Late 19th-century America has the reputation as operating under free-market policies — not because of anything that went on in the federal government, but because of a bottom-up citizen reaction to failed policies in the states. It put in place important limitations on state governments’ ability to support private business with tax money. The limitations stand in the law even today, but courts have, in various opinions, reduced them to near-irrelevance. I spoke about these laws, and their changing role, with Matthew D. Mitchell and Jonathan Riches, co-authors of the report, Outlawing Favoritism: The Economics, History, and Law of Anti-Aid Provisions in State Constitutions, published by the Mercatus Center.
Mitchell said that the debate about the government’s role in the economy is as old as the country itself. He pointed to Alexander Hamilton’s “Report on the Subject of Manufacturers,” which called for the federal government to encourage domestic manufacturing through subsidies and protective tariffs. “Much of what was going on then was going on today,” he said.
Hamilton’s plans never got adopted by Congress, but states did start to use business subsidies. Railroads, canals and banks were among the most likely recipients of state transfers. “Think of it as basically Wisconsin’s Foxconn experiment, but in the 1820s,” Mitchell said.
What happened to that? “Fiscal disaster,” he said. By the end of the 1830s, these investments, compounded by a recession, led to multiple debt crises. Mitchell noted that eight states and a territory defaulted on their debt. Some of them repudiated their debts, informing creditors that they weren’t going to pay and leaving those creditors with little recourse.
The residents of those states were upset and launched constitutional amendments to stop states from getting into these investments again. “It was the majority of governments that adopted these,” Mitchell said.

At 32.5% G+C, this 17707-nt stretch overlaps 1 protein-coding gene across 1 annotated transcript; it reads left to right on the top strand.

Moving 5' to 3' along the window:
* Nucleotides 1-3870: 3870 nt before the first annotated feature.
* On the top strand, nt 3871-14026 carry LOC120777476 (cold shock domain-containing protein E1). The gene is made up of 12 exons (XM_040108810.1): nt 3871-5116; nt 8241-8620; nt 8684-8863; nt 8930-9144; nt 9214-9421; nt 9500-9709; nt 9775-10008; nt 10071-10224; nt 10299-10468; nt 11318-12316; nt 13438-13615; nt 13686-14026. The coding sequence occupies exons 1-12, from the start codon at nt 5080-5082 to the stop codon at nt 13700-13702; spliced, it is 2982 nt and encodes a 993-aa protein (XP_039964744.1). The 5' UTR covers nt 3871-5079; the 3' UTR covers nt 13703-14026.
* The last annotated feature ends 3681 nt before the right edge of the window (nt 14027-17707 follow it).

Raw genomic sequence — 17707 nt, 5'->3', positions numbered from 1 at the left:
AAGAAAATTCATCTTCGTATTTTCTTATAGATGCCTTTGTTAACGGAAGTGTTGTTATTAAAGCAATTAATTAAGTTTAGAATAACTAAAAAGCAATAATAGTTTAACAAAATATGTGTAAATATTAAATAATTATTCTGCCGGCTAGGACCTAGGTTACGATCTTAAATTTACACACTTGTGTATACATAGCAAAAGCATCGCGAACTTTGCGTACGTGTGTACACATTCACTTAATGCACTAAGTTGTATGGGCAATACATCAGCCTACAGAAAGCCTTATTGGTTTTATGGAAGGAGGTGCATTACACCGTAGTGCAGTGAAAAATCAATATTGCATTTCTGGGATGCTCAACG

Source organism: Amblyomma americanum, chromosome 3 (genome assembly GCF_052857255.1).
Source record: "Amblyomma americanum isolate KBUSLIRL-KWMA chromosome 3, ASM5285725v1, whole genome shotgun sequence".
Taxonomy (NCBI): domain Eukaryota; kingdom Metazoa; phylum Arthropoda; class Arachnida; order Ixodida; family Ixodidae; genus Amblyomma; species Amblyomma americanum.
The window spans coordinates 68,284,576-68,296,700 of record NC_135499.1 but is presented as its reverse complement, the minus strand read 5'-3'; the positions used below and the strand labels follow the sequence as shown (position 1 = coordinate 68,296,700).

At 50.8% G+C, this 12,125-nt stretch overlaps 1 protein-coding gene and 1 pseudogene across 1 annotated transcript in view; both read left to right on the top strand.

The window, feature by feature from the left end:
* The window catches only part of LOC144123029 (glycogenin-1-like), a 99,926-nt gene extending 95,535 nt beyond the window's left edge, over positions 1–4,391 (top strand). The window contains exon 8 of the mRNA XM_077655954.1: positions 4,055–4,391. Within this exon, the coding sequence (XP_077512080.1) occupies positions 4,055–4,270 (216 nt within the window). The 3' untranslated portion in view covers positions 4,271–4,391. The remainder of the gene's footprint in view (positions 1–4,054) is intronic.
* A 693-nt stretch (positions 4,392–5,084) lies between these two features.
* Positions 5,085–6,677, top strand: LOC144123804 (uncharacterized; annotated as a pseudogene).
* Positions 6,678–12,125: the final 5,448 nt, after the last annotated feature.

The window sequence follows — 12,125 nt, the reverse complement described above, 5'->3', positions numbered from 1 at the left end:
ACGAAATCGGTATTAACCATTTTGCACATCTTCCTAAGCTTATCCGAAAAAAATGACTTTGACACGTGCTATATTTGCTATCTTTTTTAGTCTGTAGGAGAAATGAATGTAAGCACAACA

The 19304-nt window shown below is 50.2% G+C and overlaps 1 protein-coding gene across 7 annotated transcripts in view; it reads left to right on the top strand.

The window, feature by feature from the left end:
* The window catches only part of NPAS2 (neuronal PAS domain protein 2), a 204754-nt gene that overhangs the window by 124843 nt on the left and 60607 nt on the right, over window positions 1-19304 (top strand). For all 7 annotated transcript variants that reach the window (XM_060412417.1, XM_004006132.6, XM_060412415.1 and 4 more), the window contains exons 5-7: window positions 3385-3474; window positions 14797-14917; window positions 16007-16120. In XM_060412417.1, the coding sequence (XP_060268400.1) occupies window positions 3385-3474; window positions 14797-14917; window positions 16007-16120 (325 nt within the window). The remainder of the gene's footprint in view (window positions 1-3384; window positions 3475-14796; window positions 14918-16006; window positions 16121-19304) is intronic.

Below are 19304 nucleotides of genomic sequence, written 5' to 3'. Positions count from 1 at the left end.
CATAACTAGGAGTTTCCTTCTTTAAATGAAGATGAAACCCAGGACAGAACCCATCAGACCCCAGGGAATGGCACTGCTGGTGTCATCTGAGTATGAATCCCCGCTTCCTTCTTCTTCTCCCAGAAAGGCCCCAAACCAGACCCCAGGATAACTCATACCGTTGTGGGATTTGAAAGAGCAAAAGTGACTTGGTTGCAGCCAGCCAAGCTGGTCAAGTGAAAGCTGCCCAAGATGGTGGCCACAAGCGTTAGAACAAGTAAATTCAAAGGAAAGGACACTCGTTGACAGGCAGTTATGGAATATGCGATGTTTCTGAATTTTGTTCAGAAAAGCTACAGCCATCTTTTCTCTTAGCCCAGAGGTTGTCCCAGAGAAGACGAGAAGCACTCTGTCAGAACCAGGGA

While these amendments enacted the same policy, Riches, said, their language varied state to state, and this mattered. “Even within the anti-aid provisions, they were different as they were adopted,” he said. “Some did just apply to states, and then they brought in the local governments. Some never did that and had them apply just to states. Some prohibited government ownership or issuance of stock in private corporations. Others, particularly ones that were enacted with the western railroad expansion experience, became quite robust and just outright limited any donation, grant or gift to private organization, association or individual, and were really robustly written and are robustly enforced.”
This led to a series of judicial rulings that established the public-purpose doctrine, where courts ruled any expenditure for someone’s private interests violated the constitution (sometimes state and sometimes federal). “This was initially created by the Pennsylvania Supreme Court, and the U.S. Supreme Court weighed into this as well,” Mitchell said.
Judges made these decisions without spending a lot of time interpreting constitutional text. “There are just general common law axiomatic principles of government, and one of those is that public resources should be put to public use,” Riches said.
This fit in with the new explicit constitutional prohibitions against supporting private business. “Some of the early decisions were pretty faithful to the stronger language of the provisions,” he said. That is, they were meant to prohibit states from getting into fiscal trouble by supporting private business in any form, and not just by purchasing stock, guaranteeing debt, or making gifts to companies.